Despite those questions, I thought Lifeables was the most interesting of the Main Dish companies. As it turns out, I was in the minority.

The final company, GatherEducation, was the audience choice. They do an online education and collaboration platform. I watched them calibrating a Kinect while setting up and was intrigued. For their presentation itself they had the best dog and pony, no doubt. After the founder explained the company, a local teacher and two remote participants had a brief physics class. Thanks to the Kinect, the teacher became an animated avatar on the screen. Non-animated avatars of the students appeared seated at horseshoe shaped tables. The teacher was able to verbally ask questions and the students “raised” their hands to answer. The students could speak and a shared workspace allowed them to write their answers for the class to see.

So far, so good. But aside from the avatar of the teacher (which frankly felt gimmicky and cartoonish) there was nothing radically different from other collaboration platforms out there. My biggest concern though came as the teacher described how much class time he could save by eliminating test prep from the school day and doing it outside of school hours using GatherEducation. At first, the idea of his getting 10 additional classes for instruction sounded great. But then I wondered about it. Unless every kid a) has access to a computer, and b) is free for additional instruction outside of school hours, some of them are going to get the short end of the stick.

At this point people might say, “sure, but most families have computers today,” and that might be true. But they might have “a” computer and depending on other people’s needs it might not be free when the test prep sessions are occurring. Even if there are a dozen computers in a household, if a student has a job or is responsible for helping with childcare or is getting other tutoring or has appointments it is still a problem. And frankly, the kids who are paying the least attention in class (and who might benefit the most from prep) are probably not going to suddenly become magically engaged at home.

For some applications, this kind of technology is great; but it’s not a panacea and the gung-ho reaction of the audience made me think people weren’t considering all the issues and implications. (Not that I am either but a few popped into my head.)

When the Main Dish presentations were wrapped up I headed back into the demo room to see what I could see. First was a company called Wanderu. They weren’t a Side Dish but were still pretty interesting. Basically they want to be Kayak for ground transportation. You might wonder if such a service is needed but it definitely is. A few weeks ago a friend of mind had a relative visiting from oversees. Their flight was arriving in New York and they wanted to get up to Boston on the cheap. My friend and I searched all of the bus lines we could think of and it was a royal pain in the ass. I’m sure we missed some and many of the ones we found didn’t stop near up. Wanderu would have been a great option.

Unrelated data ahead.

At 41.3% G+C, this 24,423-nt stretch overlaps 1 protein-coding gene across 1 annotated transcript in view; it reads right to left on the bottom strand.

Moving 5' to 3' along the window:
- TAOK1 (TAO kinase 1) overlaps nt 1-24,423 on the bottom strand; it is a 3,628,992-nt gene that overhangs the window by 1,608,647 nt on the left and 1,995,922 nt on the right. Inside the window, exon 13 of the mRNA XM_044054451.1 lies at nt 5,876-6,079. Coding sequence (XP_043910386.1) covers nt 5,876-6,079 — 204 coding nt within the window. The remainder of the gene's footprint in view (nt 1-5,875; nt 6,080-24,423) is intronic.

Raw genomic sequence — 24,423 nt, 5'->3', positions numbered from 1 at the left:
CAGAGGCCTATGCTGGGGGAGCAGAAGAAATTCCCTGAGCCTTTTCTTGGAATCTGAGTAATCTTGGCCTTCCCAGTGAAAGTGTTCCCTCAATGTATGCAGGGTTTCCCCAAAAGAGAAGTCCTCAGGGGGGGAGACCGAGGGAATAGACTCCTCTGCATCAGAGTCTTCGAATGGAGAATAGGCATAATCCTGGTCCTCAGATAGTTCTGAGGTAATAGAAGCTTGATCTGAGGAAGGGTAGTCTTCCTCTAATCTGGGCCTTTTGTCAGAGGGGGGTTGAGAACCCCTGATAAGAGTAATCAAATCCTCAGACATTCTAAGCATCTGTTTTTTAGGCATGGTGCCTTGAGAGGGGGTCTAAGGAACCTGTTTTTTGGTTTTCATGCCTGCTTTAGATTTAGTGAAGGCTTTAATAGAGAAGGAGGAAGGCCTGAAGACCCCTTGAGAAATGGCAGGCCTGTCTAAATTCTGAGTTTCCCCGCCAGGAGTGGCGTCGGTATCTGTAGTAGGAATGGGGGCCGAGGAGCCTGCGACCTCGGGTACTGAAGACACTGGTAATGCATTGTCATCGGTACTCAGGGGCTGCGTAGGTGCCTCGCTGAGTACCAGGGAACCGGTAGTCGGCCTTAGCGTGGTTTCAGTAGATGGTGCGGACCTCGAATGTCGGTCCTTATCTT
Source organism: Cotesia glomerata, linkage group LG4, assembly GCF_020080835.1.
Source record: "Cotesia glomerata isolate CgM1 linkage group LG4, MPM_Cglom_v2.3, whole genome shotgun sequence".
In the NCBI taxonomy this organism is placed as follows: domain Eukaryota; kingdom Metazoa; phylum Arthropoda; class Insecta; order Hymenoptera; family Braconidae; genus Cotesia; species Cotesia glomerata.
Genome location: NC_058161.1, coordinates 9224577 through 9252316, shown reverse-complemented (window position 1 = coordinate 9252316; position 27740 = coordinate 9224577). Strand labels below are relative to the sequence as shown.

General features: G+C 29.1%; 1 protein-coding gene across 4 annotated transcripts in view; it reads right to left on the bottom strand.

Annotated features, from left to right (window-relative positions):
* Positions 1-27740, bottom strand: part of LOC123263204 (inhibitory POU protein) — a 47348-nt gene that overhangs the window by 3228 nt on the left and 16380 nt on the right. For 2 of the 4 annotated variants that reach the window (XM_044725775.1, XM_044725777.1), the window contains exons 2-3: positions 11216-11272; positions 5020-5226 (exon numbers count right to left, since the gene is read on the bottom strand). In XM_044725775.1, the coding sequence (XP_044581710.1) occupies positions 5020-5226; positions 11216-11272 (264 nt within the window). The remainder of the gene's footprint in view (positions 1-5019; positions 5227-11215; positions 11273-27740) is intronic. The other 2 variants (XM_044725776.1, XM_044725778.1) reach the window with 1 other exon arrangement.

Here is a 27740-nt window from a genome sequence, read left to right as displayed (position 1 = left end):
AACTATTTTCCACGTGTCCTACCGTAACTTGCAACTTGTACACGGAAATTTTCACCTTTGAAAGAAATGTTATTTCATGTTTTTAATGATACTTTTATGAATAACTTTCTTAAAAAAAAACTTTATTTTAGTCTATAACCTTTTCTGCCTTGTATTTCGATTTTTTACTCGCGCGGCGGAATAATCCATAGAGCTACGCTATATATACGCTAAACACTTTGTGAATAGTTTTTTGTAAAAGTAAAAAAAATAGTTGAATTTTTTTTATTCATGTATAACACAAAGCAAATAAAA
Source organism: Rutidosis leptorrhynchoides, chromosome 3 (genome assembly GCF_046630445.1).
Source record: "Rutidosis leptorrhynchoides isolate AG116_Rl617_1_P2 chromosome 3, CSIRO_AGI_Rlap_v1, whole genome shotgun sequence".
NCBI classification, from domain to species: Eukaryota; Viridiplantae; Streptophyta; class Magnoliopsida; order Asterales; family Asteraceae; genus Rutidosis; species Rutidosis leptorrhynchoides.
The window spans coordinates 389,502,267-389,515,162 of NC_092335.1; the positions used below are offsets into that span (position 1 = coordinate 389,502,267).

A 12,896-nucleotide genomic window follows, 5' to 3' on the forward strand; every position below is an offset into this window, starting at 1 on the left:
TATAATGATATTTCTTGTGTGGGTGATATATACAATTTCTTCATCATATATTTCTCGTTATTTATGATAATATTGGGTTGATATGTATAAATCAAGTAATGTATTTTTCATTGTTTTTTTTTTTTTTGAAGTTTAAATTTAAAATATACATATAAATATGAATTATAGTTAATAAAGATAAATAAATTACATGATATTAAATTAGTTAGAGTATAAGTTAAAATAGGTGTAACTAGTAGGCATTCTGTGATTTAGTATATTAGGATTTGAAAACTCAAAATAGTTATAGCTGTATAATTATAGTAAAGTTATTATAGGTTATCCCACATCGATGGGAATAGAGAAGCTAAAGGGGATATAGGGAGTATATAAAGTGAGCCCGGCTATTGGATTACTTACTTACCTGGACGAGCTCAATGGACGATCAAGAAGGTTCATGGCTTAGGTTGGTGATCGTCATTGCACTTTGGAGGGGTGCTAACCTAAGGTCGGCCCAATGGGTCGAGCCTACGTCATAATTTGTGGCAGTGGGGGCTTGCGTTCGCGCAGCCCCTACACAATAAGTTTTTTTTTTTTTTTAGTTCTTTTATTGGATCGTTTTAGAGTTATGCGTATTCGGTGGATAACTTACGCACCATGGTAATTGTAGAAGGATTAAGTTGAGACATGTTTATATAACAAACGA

Next I bumped into people from Privy. I’ve been reading The Princes in the Tower and there was just a scene with King Richard III sitting on the privy talking to an aide outside. I’ve been aware of both uses for privy: as a toilet or bathroom and as access to privileged information. I don’t think I’d name a company Privy. What they do – helping small businesses run promotions on their own owned-online properties – seems valuable but the name just doesn’t make sense to me.

After Privy I visited Zoora. It’s definitely not a company for guys like me. They have a number of emerging designers and offer them a platform for reaching consumers. What’s really nice is the ability for people to customize the clothing. The options are mostly limited to size, fabric or maybe adding a pocket. The clothes are sold on consignment, which is how Zoora makes money. It’s a nice idea and I hope they’ll do well.

Aside from a handful of random conversations, that’s my wrap up of WebInno33. It was good and I hope you’ll try to make it to WebInno34.